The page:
Even in the worst music biopics, there is always some sort of dramatic juice in the moments where we get to see the musician hone their craft. Whether they are in a recording studio, on stage, or just sitting around with collaborators and an instrument, seeing a musician find the song that will go on to become a signature sound of so many people’s lives and memories is thrilling. In recent years, this is best showcased in the Brian Wilson biopic “Love & Mercy,” where we see Paul Dano painstakingly crafting what would become the album “Pet Sounds.”
Whitney Houston wasn’t a songwriter. She was a singer and performer. So, while we may not have scenes of her creating a song from scratch, we should surely have scenes of Naomi Ackie as Houston molding previously written material to her exquisite voice, right? Wrong. Without fail, every scene of discovering what would be Houston’s next #1 single follows the exact same path. She and record executive Clive Davis (Stanley Tucci) will be sitting in his office listening to a string of cassette tapes until one strikes their fancy. Cut to: Whitney Houston perfectly performing the song we all know. By cutting out all of the work that goes into crafting a #1 single, it strips Houston of her humanity. If she just immediately delivers the perfect recording or performance, talent is all she is. We are meant to think she deserves her success because she won the vocal lottery and not because of the human effort and toll it takes to create. A god becoming successful has no dramatic stakes because it is predestined. A human becoming successful, however, can be a triumph.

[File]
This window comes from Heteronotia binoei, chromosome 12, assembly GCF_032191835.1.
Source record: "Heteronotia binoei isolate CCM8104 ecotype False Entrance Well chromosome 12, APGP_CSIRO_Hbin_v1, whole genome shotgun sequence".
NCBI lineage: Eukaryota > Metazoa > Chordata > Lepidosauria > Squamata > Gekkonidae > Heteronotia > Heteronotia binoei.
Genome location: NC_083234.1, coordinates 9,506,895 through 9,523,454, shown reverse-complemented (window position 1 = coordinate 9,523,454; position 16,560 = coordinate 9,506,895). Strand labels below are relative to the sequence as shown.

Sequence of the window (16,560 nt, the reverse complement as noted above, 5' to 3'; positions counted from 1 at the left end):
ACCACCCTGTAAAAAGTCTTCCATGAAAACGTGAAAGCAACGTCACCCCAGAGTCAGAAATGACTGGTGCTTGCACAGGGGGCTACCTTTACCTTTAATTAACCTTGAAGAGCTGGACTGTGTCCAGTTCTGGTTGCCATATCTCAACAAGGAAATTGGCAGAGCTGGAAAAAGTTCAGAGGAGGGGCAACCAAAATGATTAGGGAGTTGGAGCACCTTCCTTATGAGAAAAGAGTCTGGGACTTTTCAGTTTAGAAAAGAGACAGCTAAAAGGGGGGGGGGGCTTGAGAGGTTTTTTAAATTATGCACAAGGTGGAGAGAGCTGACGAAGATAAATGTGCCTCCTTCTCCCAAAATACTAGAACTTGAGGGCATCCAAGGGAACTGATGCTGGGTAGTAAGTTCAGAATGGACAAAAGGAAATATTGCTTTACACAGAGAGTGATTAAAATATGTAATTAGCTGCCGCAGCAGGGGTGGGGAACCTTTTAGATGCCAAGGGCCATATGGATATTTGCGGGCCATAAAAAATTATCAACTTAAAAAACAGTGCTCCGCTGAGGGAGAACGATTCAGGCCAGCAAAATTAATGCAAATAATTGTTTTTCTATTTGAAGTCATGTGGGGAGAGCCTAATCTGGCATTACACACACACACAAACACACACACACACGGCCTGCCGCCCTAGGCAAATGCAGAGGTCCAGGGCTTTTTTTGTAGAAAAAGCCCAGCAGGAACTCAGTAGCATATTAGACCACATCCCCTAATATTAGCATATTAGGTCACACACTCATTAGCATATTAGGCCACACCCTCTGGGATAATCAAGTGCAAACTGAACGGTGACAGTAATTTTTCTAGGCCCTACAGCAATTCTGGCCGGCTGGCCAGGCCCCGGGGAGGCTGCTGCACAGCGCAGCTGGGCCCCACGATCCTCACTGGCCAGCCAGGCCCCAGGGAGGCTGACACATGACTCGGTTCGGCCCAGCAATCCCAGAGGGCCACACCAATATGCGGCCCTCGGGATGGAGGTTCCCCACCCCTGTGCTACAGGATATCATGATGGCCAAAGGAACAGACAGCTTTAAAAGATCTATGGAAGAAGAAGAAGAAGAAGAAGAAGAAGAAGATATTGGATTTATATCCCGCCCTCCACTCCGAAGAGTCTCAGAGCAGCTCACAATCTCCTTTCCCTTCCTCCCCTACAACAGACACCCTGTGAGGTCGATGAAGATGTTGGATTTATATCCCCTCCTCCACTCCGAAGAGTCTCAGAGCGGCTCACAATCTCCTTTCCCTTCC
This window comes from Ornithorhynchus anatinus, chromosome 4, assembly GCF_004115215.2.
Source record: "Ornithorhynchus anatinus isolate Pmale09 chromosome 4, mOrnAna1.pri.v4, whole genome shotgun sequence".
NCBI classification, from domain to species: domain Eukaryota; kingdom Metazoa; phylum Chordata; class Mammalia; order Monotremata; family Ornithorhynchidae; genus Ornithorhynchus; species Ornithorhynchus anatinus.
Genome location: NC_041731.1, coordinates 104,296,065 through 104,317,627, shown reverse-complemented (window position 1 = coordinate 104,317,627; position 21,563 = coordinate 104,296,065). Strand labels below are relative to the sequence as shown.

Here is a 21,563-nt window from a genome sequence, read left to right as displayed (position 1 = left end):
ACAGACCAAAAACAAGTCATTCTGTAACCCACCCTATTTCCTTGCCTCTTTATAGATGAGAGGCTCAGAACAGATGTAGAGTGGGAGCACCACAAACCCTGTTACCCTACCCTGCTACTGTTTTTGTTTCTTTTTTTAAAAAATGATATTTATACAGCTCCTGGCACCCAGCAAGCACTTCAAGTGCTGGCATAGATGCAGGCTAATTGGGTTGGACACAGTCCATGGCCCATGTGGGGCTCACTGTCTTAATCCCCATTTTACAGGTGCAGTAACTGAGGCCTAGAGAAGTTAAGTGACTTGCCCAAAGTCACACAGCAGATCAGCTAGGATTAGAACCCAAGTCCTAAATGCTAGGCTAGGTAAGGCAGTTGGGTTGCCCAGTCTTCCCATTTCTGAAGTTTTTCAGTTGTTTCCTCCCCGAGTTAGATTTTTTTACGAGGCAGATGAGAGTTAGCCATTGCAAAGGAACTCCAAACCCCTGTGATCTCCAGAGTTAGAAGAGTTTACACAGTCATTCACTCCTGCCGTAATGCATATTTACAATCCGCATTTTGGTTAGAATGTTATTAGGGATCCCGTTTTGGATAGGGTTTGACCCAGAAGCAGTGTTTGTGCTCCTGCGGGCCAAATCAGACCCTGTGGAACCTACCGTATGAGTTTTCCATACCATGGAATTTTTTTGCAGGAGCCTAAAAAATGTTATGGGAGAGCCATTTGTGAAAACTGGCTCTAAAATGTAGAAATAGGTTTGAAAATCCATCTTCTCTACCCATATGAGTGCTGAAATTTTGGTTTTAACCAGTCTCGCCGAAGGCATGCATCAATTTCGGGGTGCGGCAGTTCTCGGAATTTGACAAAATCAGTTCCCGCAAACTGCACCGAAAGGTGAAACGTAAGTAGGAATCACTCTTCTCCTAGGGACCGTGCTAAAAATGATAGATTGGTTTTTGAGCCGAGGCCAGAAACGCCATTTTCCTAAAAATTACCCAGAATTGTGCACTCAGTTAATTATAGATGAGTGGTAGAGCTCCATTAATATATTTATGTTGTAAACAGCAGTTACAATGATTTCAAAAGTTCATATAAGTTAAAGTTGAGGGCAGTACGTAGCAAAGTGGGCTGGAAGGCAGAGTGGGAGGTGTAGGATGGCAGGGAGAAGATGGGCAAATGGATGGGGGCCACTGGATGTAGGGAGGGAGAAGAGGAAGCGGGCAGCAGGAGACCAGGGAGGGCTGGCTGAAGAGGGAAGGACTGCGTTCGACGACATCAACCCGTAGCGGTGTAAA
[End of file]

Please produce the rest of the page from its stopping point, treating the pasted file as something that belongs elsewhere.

The desire to make her otherworldly hinders the other side of the story as well. Houston’s life featured quite a bit of tragedy, namely a truly sad drug addiction that eventually contributed to her death at just 48 years old. The film is ultimately too afraid to confront us with the true ugliness that addiction can cause. Even though drugs became so important in the second half of her life, we barely see her use them on screen, and the effects of them are minimally rendered. Director Kasi Lemmons will very occasionally speed up some cuts or have the sound drop out of a performance to signify her mental state, but those moments are few and far between. Because Houston is no longer with us, there is always a desire to honor a person’s legacy, but there is a difference between honoring and lionizing.
Even with all that, Whitney Houston is not nearly as much of a saint as Clive Davis is portrayed here. He is constantly at her side and never takes advantage of his position of power in any way. He very well could be like this, but also, Davis just so happens to be one of the producers of the film, which basically tells you all you need to know about how deep they are willing to dig into him.